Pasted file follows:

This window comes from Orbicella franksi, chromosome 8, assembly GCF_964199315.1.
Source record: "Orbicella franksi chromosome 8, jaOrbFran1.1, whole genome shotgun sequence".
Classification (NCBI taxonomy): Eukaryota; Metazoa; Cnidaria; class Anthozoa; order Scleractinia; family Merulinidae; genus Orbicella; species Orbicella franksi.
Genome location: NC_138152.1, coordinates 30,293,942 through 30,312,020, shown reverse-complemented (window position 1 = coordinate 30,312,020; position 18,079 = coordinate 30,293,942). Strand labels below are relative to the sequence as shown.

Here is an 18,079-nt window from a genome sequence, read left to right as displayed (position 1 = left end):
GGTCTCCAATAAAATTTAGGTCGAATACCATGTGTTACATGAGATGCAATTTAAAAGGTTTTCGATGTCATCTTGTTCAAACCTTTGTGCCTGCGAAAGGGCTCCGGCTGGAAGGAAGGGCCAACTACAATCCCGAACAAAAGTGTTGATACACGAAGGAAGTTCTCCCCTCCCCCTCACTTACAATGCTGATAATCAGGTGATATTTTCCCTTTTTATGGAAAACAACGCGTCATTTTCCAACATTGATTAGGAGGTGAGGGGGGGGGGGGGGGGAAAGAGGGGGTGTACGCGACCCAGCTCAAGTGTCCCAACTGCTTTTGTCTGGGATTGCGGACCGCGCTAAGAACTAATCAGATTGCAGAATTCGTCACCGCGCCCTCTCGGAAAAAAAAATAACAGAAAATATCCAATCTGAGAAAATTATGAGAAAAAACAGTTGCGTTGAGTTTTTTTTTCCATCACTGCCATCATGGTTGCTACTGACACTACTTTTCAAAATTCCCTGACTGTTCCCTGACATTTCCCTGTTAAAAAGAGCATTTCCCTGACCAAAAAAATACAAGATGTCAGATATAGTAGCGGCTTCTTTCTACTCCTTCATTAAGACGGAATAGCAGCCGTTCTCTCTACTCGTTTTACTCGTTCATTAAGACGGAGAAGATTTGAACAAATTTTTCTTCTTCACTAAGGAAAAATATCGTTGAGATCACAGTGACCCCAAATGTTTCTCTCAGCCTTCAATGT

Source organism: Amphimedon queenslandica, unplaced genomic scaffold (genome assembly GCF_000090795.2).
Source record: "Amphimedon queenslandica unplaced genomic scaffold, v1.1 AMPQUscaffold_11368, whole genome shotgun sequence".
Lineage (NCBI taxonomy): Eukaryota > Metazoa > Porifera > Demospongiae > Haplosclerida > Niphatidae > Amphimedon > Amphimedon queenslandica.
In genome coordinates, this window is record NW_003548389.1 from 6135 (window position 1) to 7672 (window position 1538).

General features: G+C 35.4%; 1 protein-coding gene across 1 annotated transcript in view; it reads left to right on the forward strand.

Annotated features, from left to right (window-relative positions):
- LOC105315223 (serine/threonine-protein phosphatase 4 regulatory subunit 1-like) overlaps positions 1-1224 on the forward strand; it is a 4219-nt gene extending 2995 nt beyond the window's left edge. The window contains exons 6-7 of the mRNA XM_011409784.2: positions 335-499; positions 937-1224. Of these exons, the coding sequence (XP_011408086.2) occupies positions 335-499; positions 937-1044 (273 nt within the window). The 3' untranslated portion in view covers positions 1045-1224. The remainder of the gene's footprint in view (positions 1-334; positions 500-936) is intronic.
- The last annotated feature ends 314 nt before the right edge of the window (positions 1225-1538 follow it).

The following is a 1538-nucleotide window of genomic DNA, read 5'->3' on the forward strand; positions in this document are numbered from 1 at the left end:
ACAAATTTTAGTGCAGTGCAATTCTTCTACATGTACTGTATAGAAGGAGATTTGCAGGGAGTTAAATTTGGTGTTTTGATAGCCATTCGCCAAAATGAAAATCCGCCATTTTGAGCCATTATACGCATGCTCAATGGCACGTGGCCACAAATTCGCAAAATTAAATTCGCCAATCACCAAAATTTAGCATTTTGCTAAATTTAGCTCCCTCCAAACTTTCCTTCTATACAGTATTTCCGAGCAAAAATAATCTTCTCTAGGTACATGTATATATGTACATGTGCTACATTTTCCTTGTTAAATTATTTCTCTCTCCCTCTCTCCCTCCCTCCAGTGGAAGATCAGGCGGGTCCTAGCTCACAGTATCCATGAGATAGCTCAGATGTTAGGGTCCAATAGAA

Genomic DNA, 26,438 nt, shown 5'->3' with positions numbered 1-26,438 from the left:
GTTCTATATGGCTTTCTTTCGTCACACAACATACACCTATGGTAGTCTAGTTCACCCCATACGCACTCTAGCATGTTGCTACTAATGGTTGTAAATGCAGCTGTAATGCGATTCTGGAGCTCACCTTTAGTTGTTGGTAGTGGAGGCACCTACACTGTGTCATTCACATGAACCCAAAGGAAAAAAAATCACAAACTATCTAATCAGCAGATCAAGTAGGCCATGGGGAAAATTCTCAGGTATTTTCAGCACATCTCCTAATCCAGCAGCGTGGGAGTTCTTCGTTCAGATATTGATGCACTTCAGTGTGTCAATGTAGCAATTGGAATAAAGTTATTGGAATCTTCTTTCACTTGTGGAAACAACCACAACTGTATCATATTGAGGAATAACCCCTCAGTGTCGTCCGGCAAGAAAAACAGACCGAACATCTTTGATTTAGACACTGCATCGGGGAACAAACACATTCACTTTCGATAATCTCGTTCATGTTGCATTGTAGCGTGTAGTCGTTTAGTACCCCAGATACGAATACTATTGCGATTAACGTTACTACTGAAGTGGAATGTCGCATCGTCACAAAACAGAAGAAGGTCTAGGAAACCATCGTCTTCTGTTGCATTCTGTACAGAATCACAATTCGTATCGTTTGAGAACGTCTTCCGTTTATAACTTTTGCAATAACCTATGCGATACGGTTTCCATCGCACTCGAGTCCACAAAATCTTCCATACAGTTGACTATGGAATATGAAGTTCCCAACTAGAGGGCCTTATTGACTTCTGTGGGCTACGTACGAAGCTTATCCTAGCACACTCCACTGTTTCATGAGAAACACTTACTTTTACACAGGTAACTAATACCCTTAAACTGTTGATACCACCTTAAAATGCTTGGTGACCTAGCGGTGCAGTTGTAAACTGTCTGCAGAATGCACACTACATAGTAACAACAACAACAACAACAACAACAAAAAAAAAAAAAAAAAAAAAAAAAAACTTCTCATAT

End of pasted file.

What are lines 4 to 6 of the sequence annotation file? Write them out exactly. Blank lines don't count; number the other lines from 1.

Genome location: NC_138152.1, coordinates 30,293,942 through 30,312,020, shown reverse-complemented (window position 1 = coordinate 30,312,020; position 18,079 = coordinate 30,293,942). Strand labels below are relative to the sequence as shown.

Here is an 18,079-nt window from a genome sequence, read left to right as displayed (position 1 = left end):
GGTCTCCAATAAAATTTAGGTCGAATACCATGTGTTACATGAGATGCAATTTAAAAGGTTTTCGATGTCATCTTGTTCAAACCTTTGTGCCTGCGAAAGGGCTCCGGCTGGAAGGAAGGGCCAACTACAATCCCGAACAAAAGTGTTGATACACGAAGGAAGTTCTCCCCTCCCCCTCACTTACAATGCTGATAATCAGGTGATATTTTCCCTTTTTATGGAAAACAACGCGTCATTTTCCAACATTGATTAGGAGGTGAGGGGGGGGGGGGGGGGAAAGAGGGGGTGTACGCGACCCAGCTCAAGTGTCCCAACTGCTTTTGTCTGGGATTGCGGACCGCGCTAAGAACTAATCAGATTGCAGAATTCGTCACCGCGCCCTCTCGGAAAAAAAAATAACAGAAAATATCCAATCTGAGAAAATTATGAGAAAAAACAGTTGCGTTGAGTTTTTTTTTCCATCACTGCCATCATGGTTGCTACTGACACTACTTTTCAAAATTCCCTGACTGTTCCCTGACATTTCCCTGTTAAAAAGAGCATTTCCCTGACCAAAAAAATACAAGATGTCAGATATAGTAGCGGCTTCTTTCTACTCCTTCATTAAGACGGAATAGCAGCCGTTCTCTCTACTCGTTTTACTCGTTCATTAAGACGGAGAAGATTTGAACAAATTTTTCTTCTTCACTAAGGAAAAATATCGTTGAGATCACAGTGACCCCAAATGTTTCTCTCAGCCTTCAATGT